Insulating – beating the heat and noise

We’re using several layers of insulation on the van walls and floor. Different products have different insulating properties – either heat or sound insulation – and so we need to use a bit of a sandwich.

A 50-foot roll of Thinsulate. Almost enough for a 170" wheelbase Sprinter.

The main heat insulation is Thinsulate – pretty much the same stuff as in gloves and coats, but 1-1/2″ thick and specially designed for use in vehicles. It stops noise as well as heat loss. We got this through Hein, another person who has converted a Sprinter van. He couldn’t find a supplier who would sell to him, so he became a supplier and now he sells it to other DIY-ers!

Adding Reckhorn sound damping.

Although Thinsulate is pretty good at stopping the van panels (walls, ceiling) from rattling if it’s glued on properly, there are other products that are better at this. We used Reckhorn, which has a butyl based layer to dampen vibration, with a foil layer on top to reflect heat. It only needs around 25% coverage in order to effectively stop rumble noise. There are lots of other products like it out there (Fatmat, Dynamat) but Reckhorn is cheaper and we think it’s as good if not better quality.

3M 90 spray holds the Thinsulate and Low-E insulation up against the metal.

We also used Low-E reflective foam for combined heat and noise insulation. It can be used under floors to absorb noise, but when you install it with an air gap, it works to reflect heat back because of its foil layer and closed-cell foam insulating layer. In most places we placed it over the Thinsulate, toward the inside of the van, but in the cab area under the headliner it made more sense to glue the Low-E on first. Reflectix is a better known version of this type of material, but because its middle layer is more like bubble wrap, it doesn’t cut so well, compresses when you stand on it, doesn’t have the same sound insulation properties, and squeaks while you drive. Low-E was a much better option for us.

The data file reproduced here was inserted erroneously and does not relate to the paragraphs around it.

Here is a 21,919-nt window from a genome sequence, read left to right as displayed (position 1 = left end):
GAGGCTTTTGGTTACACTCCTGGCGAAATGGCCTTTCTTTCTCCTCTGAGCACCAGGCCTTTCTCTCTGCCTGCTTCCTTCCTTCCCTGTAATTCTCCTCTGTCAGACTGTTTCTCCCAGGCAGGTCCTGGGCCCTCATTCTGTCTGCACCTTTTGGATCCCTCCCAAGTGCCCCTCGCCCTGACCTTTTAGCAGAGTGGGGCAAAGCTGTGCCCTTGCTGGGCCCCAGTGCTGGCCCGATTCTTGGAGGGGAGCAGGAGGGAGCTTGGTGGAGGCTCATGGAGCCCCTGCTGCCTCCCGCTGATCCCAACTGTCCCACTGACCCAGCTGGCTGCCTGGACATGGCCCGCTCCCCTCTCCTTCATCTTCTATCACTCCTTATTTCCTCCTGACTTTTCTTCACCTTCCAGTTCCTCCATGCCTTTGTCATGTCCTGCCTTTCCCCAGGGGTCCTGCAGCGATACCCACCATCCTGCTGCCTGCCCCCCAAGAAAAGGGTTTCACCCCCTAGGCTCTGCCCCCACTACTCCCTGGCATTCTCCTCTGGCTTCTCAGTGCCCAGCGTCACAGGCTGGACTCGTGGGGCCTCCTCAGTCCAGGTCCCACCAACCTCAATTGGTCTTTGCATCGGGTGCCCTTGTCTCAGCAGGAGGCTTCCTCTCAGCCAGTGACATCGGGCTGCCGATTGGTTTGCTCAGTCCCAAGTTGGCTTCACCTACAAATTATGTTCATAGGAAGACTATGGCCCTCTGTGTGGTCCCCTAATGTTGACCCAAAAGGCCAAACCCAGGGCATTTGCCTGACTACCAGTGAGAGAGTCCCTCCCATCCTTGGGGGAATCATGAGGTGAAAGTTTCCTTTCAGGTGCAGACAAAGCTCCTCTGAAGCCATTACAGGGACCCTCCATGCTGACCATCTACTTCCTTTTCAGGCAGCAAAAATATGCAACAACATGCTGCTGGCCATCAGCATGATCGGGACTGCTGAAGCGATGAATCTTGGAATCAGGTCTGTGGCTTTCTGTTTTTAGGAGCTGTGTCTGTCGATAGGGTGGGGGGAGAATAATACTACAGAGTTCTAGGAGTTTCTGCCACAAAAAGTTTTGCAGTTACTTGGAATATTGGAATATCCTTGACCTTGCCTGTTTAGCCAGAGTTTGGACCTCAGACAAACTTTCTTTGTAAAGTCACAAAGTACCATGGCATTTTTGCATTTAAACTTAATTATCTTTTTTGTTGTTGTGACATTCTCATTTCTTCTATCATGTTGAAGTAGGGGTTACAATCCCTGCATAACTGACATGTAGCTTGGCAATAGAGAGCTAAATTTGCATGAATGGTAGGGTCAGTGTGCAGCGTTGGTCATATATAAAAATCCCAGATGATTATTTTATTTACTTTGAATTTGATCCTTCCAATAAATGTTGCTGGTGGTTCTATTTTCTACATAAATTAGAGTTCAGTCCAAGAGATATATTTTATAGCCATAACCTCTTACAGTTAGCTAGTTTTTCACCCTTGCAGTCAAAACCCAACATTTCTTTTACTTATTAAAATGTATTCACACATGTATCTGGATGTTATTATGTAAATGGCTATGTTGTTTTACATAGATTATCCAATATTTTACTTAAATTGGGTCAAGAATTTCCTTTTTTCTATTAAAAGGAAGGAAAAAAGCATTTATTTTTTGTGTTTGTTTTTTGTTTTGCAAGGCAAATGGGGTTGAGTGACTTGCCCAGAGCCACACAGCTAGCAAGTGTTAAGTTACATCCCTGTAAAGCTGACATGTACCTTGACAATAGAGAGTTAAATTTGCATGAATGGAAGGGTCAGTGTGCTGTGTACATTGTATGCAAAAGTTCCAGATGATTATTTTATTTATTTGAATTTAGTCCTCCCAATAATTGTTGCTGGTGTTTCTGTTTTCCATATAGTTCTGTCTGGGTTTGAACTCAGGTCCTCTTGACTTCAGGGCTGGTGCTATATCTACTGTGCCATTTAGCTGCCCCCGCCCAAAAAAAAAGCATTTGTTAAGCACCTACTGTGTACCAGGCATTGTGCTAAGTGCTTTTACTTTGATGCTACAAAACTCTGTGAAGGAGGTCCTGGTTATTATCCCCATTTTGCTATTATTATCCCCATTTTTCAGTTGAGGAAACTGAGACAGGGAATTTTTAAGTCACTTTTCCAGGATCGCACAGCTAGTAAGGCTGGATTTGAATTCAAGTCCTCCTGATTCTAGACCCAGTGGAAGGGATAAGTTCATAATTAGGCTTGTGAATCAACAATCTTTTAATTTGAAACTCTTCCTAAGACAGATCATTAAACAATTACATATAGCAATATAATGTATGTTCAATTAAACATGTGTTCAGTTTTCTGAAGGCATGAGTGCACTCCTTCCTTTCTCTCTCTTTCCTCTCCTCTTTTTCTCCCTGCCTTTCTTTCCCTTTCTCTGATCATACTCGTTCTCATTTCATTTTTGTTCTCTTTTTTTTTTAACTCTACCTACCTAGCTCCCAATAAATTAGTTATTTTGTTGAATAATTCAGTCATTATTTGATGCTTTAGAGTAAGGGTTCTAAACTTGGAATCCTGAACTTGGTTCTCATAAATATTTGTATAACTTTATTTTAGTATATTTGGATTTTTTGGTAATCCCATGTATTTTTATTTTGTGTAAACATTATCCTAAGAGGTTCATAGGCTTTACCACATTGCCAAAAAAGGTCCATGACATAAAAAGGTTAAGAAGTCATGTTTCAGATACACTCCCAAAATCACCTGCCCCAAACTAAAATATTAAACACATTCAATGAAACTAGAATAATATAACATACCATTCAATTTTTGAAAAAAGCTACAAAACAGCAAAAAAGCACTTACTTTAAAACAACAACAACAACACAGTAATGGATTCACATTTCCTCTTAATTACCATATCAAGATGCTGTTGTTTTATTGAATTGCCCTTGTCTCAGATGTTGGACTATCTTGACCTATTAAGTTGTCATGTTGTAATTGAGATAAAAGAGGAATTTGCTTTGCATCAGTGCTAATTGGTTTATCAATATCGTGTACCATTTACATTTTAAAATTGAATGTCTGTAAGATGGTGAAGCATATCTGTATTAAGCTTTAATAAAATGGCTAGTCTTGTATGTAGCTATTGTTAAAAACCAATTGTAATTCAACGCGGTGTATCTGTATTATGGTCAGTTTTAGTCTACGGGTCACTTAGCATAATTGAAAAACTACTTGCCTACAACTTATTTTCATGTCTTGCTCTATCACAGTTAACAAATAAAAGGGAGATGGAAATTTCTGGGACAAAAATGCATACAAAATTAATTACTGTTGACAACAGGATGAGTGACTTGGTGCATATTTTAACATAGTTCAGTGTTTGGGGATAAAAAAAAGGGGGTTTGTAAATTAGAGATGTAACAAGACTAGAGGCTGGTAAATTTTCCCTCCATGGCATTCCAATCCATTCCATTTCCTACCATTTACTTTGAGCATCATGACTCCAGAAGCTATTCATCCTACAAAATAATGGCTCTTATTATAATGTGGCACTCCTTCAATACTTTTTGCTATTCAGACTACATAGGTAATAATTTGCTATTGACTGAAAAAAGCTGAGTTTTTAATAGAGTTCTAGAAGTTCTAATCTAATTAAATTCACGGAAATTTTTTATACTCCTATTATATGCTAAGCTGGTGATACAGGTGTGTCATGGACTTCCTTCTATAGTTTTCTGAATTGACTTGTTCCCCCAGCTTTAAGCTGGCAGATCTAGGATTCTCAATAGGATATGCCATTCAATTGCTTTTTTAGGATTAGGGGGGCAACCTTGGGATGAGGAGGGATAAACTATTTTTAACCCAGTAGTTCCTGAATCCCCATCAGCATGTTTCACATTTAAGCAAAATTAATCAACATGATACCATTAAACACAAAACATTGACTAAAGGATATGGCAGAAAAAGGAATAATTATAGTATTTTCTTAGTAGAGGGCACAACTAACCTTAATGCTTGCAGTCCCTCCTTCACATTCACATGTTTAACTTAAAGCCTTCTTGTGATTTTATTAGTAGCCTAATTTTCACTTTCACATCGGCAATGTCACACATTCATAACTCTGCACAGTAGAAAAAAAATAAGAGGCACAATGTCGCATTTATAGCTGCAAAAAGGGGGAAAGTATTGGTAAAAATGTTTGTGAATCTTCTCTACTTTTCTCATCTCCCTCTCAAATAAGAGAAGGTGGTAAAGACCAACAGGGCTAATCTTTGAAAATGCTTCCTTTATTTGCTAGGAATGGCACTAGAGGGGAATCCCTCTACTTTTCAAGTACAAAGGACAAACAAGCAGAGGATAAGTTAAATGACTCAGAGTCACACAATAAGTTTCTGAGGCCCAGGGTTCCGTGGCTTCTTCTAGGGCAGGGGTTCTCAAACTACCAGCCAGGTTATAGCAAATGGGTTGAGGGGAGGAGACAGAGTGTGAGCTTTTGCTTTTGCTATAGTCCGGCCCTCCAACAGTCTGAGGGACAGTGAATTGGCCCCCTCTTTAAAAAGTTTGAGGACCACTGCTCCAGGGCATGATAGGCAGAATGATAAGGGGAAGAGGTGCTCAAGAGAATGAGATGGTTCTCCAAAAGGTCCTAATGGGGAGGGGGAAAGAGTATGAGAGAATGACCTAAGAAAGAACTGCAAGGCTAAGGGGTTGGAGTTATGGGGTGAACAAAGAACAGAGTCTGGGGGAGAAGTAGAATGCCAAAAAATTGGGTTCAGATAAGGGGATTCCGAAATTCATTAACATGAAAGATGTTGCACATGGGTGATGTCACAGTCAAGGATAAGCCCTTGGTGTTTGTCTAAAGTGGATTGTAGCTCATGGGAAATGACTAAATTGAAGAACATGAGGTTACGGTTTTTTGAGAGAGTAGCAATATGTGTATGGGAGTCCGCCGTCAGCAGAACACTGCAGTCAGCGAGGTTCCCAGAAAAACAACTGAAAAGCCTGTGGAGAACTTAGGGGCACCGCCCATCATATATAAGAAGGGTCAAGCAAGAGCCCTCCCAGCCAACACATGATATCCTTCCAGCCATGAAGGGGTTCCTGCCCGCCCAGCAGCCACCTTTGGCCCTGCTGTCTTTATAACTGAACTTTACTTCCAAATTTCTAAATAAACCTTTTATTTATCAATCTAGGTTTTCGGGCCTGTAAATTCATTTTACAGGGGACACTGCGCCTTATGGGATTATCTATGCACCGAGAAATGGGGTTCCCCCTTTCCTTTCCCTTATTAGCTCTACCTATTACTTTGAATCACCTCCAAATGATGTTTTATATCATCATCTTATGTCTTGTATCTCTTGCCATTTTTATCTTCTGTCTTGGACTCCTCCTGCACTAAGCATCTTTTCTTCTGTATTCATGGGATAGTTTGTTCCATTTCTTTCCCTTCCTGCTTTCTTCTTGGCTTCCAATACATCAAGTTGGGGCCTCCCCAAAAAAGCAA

Thinsulate getting pulled inside the roof ribs

We even tried to get Thinsulate into the thin gaps inside the ribs and at the sides of the windows. It’s debatable whether the insulation will outweigh the straight conductive heat transfer of the metal, but we had some thin leftover pieces that we could use.

A wire fish

I pulled them through using a wire fish – normally used for pulling wires through walls, here it did a great job of getting the insulation where we wanted it.

Update: Since writing this post, we’ve put together a comparison of all the different types of heat and noise insulation materials that we considered when we chose Thinsulate and Low-E. It covers the relative R-values, costs, and pros and cons of each insulation type.

6 Replies to “Insulating – beating the heat and noise”

  1. Did you remove the factory flooring to expose the metal underside of the floor before laying down any of this material? If so, in what order did you insulate/dampen the floor? I’m looking to put some snap-in laminate flooring, but would like to sound dampen and insulate it adequately before hand. Would you put the reckhorn down on the floor/wheel wells first? Full coverage on wheel wells and 25% the rest of the floor? Then lay down thinsulate over that followed by Low-E reflective foam? Or am I not understanding this properly. As a newcomver to the conversion process, this is a bit confusing and I’d like to get it right the first time 🙂 Thanks for your help!

    -J